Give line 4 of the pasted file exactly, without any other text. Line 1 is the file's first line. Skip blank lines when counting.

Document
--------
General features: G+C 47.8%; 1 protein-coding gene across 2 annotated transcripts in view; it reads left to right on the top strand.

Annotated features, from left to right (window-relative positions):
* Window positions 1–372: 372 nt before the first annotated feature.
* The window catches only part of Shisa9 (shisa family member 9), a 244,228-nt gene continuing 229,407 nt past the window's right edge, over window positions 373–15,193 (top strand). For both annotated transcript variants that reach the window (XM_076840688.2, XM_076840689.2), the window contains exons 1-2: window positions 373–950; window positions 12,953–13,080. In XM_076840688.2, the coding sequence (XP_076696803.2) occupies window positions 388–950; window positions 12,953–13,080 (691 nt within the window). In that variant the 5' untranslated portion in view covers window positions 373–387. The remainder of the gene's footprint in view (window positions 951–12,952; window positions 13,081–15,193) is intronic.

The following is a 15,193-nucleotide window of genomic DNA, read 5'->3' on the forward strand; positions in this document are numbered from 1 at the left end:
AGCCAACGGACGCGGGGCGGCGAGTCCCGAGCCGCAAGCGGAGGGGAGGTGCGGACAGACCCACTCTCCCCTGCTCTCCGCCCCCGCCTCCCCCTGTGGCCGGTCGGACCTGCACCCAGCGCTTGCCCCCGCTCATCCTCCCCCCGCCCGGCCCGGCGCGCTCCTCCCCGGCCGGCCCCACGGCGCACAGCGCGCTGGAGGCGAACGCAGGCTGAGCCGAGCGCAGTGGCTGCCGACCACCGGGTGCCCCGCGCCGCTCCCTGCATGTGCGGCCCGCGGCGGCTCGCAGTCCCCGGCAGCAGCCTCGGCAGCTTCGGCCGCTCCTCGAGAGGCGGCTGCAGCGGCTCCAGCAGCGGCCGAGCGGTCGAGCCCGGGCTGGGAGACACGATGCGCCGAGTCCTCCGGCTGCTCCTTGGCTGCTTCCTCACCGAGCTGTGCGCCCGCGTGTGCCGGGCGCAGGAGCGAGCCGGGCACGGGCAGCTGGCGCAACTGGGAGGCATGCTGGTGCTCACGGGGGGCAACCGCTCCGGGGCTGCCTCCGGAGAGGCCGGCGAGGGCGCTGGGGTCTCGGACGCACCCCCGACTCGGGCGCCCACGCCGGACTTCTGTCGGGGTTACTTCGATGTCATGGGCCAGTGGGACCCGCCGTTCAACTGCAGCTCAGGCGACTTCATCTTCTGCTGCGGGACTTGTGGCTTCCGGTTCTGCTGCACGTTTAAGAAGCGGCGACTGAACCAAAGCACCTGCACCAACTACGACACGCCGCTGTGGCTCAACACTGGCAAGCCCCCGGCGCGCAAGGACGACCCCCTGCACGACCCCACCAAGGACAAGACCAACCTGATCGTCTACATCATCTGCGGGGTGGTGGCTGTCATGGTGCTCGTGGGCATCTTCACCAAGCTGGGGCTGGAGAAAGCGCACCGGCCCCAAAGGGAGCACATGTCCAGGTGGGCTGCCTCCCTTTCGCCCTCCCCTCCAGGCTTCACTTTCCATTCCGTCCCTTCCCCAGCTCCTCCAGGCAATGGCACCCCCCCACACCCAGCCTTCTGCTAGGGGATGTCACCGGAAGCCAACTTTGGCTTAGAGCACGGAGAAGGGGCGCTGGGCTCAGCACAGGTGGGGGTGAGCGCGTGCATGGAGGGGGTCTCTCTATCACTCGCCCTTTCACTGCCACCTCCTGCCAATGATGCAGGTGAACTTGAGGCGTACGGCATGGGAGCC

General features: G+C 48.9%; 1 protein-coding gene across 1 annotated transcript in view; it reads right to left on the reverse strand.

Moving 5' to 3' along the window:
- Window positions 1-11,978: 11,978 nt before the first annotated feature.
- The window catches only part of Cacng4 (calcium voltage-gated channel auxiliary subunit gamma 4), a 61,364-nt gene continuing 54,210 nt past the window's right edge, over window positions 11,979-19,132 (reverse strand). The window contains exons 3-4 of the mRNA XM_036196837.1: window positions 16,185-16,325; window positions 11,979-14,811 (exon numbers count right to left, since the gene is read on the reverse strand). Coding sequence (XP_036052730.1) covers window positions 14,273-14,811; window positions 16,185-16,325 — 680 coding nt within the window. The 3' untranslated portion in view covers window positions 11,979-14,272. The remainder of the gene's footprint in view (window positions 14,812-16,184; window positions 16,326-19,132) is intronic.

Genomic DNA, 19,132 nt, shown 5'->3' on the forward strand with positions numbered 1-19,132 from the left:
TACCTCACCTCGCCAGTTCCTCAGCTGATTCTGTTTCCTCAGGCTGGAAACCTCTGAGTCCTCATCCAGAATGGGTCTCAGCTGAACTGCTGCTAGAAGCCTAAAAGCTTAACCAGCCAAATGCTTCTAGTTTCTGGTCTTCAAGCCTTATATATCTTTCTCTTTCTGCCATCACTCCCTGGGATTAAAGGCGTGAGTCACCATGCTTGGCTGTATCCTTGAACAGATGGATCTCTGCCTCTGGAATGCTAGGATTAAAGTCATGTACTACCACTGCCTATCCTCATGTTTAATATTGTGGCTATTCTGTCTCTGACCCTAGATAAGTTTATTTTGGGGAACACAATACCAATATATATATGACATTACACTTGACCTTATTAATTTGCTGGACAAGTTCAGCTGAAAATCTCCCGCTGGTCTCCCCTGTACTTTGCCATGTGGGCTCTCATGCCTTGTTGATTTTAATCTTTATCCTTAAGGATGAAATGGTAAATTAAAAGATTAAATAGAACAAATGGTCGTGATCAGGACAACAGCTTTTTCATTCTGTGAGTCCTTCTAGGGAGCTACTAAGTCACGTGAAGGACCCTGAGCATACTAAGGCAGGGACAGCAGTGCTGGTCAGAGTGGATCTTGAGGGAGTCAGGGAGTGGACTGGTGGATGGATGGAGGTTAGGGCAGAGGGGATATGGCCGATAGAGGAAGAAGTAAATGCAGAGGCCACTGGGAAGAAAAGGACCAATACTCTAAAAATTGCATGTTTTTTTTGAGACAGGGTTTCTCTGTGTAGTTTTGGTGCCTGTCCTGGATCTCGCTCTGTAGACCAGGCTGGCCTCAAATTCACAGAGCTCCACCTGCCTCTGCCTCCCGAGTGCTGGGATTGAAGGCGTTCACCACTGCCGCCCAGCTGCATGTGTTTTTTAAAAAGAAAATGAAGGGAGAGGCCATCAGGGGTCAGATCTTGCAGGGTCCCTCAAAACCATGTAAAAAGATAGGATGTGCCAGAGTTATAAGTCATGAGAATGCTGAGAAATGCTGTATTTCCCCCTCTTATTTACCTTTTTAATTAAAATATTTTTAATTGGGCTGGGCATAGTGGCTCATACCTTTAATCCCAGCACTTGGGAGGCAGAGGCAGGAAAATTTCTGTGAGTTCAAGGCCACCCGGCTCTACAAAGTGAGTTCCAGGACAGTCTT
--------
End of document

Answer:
* The window catches only part of Shisa9 (shisa family member 9), a 244,228-nt gene continuing 229,407 nt past the window's right edge, over window positions 373–15,193 (top strand). For both annotated transcript variants that reach the window (XM_076840688.2, XM_076840689.2), the window contains exons 1-2: window positions 373–950; window positions 12,953–13,080. In XM_076840688.2, the coding sequence (XP_076696803.2) occupies window positions 388–950; window positions 12,953–13,080 (691 nt within the window). In that variant the 5' untranslated portion in view covers window positions 373–387. The remainder of the gene's footprint in view (window positions 951–12,952; window positions 13,081–15,193) is intronic.